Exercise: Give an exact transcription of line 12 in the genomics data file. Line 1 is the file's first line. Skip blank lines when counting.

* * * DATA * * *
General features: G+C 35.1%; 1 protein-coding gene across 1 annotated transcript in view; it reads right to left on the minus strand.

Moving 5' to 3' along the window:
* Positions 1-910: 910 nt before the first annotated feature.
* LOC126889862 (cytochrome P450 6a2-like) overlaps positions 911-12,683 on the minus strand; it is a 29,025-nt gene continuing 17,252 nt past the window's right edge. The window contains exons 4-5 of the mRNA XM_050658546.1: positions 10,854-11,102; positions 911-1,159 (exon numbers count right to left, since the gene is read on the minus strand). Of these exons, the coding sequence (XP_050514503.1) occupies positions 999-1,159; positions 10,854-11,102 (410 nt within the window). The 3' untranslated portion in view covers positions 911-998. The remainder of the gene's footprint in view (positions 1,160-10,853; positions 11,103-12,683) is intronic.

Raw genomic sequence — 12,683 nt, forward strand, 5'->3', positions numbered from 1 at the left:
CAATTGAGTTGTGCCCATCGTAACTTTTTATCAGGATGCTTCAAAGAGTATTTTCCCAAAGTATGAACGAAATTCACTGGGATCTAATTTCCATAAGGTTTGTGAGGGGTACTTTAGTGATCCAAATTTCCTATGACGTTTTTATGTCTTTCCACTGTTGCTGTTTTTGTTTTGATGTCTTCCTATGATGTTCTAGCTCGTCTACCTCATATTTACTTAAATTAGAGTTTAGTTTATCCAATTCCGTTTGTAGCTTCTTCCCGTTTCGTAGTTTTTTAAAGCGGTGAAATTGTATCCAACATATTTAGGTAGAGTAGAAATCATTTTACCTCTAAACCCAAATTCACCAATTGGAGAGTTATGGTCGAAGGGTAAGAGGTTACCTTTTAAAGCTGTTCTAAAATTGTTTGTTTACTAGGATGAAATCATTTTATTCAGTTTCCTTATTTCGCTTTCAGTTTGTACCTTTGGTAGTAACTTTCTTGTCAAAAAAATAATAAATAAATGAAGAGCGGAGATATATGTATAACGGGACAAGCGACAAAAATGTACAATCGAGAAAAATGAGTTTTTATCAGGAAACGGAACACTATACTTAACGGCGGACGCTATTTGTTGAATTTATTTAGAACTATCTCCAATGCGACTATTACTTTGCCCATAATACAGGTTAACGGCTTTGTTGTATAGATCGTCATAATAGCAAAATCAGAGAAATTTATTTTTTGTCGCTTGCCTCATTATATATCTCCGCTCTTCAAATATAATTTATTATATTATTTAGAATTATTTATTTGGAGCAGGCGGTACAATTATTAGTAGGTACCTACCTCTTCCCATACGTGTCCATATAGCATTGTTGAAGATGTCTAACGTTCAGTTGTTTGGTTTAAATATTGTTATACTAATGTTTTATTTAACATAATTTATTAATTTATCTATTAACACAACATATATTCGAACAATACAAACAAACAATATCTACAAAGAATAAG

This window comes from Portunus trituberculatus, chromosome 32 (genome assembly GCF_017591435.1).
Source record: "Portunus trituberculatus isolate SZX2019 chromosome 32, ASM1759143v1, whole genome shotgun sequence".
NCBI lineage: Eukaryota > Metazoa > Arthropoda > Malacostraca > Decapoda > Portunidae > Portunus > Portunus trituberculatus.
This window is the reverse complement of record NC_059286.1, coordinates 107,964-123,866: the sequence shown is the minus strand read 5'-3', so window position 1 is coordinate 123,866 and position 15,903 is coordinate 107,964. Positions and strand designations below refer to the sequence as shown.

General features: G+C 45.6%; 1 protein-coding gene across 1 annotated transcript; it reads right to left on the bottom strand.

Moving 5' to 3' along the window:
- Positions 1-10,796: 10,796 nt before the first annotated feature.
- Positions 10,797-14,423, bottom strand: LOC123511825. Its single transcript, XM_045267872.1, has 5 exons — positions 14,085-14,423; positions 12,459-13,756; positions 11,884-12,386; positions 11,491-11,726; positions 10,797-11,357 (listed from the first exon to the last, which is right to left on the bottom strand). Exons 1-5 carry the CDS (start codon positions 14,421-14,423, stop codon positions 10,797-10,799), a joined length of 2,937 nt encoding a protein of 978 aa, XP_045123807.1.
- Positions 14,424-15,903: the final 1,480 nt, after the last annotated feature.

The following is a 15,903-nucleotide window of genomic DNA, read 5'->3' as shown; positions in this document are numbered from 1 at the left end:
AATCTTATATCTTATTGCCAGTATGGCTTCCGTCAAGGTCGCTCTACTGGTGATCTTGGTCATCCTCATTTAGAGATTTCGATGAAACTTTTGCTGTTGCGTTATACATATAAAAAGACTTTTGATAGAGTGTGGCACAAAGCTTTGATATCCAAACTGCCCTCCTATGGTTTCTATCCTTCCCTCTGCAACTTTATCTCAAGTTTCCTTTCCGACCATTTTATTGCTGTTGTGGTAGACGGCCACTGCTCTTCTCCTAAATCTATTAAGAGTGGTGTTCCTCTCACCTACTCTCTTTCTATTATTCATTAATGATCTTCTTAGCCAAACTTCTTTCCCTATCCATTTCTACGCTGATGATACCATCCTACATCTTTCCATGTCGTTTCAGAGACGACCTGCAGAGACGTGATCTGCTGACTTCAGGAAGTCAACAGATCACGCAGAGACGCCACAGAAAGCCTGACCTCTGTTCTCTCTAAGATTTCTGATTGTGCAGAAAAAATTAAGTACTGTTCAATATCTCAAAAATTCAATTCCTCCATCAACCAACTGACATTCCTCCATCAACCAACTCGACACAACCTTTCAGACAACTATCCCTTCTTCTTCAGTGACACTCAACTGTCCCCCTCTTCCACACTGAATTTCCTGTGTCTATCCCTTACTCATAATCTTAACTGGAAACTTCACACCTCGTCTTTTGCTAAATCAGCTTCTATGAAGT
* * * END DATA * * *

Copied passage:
Moving 5' to 3' along the window: